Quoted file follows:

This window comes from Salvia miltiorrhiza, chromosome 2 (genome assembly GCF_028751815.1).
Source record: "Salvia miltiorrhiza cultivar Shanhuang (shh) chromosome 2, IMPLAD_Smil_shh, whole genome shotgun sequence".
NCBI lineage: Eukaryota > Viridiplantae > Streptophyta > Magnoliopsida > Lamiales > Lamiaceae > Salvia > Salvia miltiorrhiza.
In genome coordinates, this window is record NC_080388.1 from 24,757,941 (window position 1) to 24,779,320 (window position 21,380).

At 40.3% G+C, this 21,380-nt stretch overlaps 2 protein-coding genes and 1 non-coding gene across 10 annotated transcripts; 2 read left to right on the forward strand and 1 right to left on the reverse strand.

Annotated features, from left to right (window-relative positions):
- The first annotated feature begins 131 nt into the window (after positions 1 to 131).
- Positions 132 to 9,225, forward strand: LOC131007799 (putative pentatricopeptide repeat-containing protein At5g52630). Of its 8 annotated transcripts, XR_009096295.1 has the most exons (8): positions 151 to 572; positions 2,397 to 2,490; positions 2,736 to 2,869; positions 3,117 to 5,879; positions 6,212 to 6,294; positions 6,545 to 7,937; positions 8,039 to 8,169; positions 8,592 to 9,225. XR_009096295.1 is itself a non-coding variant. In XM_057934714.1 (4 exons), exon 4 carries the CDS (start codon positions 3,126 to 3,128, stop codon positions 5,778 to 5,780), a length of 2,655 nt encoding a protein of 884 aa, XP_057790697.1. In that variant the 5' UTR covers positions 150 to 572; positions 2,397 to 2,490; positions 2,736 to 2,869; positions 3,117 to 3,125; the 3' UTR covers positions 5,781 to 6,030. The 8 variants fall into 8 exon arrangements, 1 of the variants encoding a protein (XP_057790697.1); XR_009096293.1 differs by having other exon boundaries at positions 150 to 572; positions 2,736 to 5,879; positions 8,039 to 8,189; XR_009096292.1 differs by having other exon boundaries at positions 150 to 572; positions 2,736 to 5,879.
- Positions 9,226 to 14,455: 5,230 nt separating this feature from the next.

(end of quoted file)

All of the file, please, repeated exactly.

This window comes from Salvia miltiorrhiza, chromosome 2 (genome assembly GCF_028751815.1).
Source record: "Salvia miltiorrhiza cultivar Shanhuang (shh) chromosome 2, IMPLAD_Smil_shh, whole genome shotgun sequence".
NCBI lineage: Eukaryota > Viridiplantae > Streptophyta > Magnoliopsida > Lamiales > Lamiaceae > Salvia > Salvia miltiorrhiza.
In genome coordinates, this window is record NC_080388.1 from 24,757,941 (window position 1) to 24,779,320 (window position 21,380).

At 40.3% G+C, this 21,380-nt stretch overlaps 2 protein-coding genes and 1 non-coding gene across 10 annotated transcripts; 2 read left to right on the forward strand and 1 right to left on the reverse strand.

Annotated features, from left to right (window-relative positions):
- The first annotated feature begins 131 nt into the window (after positions 1 to 131).
- Positions 132 to 9,225, forward strand: LOC131007799 (putative pentatricopeptide repeat-containing protein At5g52630). Of its 8 annotated transcripts, XR_009096295.1 has the most exons (8): positions 151 to 572; positions 2,397 to 2,490; positions 2,736 to 2,869; positions 3,117 to 5,879; positions 6,212 to 6,294; positions 6,545 to 7,937; positions 8,039 to 8,169; positions 8,592 to 9,225. XR_009096295.1 is itself a non-coding variant. In XM_057934714.1 (4 exons), exon 4 carries the CDS (start codon positions 3,126 to 3,128, stop codon positions 5,778 to 5,780), a length of 2,655 nt encoding a protein of 884 aa, XP_057790697.1. In that variant the 5' UTR covers positions 150 to 572; positions 2,397 to 2,490; positions 2,736 to 2,869; positions 3,117 to 3,125; the 3' UTR covers positions 5,781 to 6,030. The 8 variants fall into 8 exon arrangements, 1 of the variants encoding a protein (XP_057790697.1); XR_009096293.1 differs by having other exon boundaries at positions 150 to 572; positions 2,736 to 5,879; positions 8,039 to 8,189; XR_009096292.1 differs by having other exon boundaries at positions 150 to 572; positions 2,736 to 5,879.
- Positions 9,226 to 14,455: 5,230 nt separating this feature from the next.